A modest exhibition in Provincetown on Cape Cod this summer promises to open a window on one of the most intriguing facets of 20th Century art in America, the teacher Hans Hofmann’s profound influence on the status of women artists.
Hofmann, arriving from Germany where he had already established himself as an influential teacher, opened his art school in Manhattan in 1935. He taught in Provincetown during the summer. Between 1935 and 1958 when he closed the school to pursue his own career as an artist, Hofmann taught many of the artists whose work is to be found in the world’s museums.
But a little noted aspect of his teaching career is the impact he had on the status of women as painters. He took them seriously at a time when most curators and collectors did not. Later, as Hofmann’s own reputation as a major artist grew, the women whom he taught benefited by their association with him.
The show in Provincetown offers three of Hofmann’s most interesting women students. Juanita Guccione and I. (Irene) Rice Pereira were sisters. The third artist in the show, Ada Rayner (1913-1983), was born in England and married the American Impressionist Henry Hensche, whose work in recent years has received increasing attention.
Pereira (1902-1971), the older of the Rice sisters, is known worldwide for her geometric abstract work, particularly her oil on glass paintings. But there was another side to Pereira’s work, her fluid, metaphysical gouaches, and it is this aspect of the work that is shown at Wohlfarth Galleries.
Guccione’s work is more diverse than her sister’s. Her life’s work (1904-1999) reflects almost all the major art movements of the century. She worked in the Realist, Cubist, Abstract and Surrealist veins. This fact, and her frequent name changes, conspired to deprive her of the wide recognition her work would otherwise have earned. But it was in the Figurative Surrealist and Abstract Surrealist traditions that she worked longest, in fact the last half of her life.
She has the distinction of being one of the very few, perhaps the only American woman artist whose work has been memorialized in a Muslim country. Sonatrach, the Algerian national energy combine, owns and exhibits 174 of her landscapes and portraits. She executed these paintings early in her career while living in Algeria.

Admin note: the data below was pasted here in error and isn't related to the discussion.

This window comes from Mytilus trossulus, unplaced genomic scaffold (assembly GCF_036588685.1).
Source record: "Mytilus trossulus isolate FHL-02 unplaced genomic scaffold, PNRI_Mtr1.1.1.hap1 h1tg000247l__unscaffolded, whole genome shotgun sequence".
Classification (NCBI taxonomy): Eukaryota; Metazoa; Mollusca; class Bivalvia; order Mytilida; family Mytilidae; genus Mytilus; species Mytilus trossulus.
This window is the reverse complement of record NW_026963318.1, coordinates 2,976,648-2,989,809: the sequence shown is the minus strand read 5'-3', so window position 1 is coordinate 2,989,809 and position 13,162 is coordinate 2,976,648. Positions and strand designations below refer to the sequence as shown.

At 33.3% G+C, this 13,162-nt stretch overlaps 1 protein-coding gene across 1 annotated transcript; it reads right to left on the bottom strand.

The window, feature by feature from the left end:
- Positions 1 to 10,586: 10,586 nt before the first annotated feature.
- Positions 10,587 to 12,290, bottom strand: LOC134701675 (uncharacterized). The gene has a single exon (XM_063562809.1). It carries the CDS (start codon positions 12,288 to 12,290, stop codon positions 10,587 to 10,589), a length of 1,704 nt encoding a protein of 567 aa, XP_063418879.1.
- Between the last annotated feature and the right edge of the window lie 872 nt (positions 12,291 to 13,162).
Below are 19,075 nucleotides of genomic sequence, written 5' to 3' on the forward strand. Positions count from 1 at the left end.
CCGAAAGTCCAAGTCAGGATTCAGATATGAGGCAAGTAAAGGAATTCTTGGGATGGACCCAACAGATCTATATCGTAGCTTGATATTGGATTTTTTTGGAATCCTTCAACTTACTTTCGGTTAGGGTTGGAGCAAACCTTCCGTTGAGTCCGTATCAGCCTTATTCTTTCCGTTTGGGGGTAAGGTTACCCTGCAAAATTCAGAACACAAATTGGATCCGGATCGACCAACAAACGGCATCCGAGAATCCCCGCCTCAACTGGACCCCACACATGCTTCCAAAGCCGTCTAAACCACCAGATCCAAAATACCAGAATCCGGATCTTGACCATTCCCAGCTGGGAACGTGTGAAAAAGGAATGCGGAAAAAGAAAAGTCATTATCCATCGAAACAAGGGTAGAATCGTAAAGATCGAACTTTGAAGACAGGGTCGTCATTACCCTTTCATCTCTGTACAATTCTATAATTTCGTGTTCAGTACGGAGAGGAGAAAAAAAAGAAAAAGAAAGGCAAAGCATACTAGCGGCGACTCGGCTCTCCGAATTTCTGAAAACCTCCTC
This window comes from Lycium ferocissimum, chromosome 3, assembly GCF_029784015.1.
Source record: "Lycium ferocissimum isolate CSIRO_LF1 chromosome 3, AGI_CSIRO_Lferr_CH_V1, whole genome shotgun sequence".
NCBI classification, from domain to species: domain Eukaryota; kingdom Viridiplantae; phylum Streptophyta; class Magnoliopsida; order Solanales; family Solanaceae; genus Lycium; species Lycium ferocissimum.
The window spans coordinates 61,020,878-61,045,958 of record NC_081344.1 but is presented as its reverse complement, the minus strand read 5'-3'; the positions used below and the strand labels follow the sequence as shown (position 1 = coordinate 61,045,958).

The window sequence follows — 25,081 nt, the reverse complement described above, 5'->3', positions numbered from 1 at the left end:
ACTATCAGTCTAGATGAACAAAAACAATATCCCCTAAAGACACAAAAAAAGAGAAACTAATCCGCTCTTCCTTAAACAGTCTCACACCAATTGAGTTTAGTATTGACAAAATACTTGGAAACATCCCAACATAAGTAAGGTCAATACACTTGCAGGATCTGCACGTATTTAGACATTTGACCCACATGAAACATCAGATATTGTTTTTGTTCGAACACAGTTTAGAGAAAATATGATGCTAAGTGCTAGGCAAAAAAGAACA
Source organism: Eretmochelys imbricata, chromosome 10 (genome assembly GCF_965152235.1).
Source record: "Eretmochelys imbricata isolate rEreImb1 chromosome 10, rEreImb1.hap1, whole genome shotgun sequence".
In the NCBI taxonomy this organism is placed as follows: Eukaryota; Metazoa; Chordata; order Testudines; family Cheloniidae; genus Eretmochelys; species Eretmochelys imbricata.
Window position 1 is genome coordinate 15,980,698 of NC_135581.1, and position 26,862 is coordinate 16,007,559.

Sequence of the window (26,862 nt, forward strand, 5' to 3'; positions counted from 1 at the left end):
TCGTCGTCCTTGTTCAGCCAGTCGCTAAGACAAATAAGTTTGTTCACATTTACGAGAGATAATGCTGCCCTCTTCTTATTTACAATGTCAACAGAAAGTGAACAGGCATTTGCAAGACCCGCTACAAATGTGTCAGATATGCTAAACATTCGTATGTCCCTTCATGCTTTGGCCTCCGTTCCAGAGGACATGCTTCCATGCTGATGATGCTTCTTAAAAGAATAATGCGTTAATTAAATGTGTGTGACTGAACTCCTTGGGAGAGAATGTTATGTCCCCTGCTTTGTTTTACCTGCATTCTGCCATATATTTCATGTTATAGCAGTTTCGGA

The Pereiras at Provincetown are interesting because she made these large, elegant gouaches of cosmic figures-the metaphysician martyr Giordano Bruno might have called them star beasts-as an act of prayer preliminary to undertaking her day’s work at the easel, and they therefore provide an insight into her thought process, which was highly theoretical.
Guccione often sat next to Lee Krasner in Hofmann’s classes, and the two women were friends. Both sisters were German-speaking, and Hofmann often called on Guccione, who then painted as Juanita Rice Marbrook, to translate a difficult thought. Her gave her a number of scholarships to his classes.
The fact that Pereira and Guccione were sisters wasn’t known until after Guccione’s death. The women thought it undesirable to mention it. Both women followed their beloved younger sister, Dorothy, into art school. But Dorothy died in her early 30s, a loss that devastated both women.
While she did not study with Hofmann, Ada Rayner is closely associated with the Provincetown arts community. Her sensibility, particularly after she broke with the still life genre, is a fine match with Guccione and with Pereira’s works on paper. The large body of work she created known as The Imaginatives shares a dreamlike quality with Guccione’s Surrealist oeuvre, and she was, like the two sisters, a bold experimenter with media.
An opening reception Friday, August 15, from 7 to 9 p.m. will inaugurate Three Women Painters in Provincetown, which will run through August 28. A gallery talk is scheduled August 16 at 7:30 p.m. The gallery is located at 398 Commercial in the heart of Provincetown’s arts community. The phone number is (508) 487-6569. Owner Lavinia Wohlfarth also operates a gallery in Washington, D.C. She knew Guccione and has previously shown her work.
Juanita Guccione’s art:
I. (Irene) Rice Pereira’s art: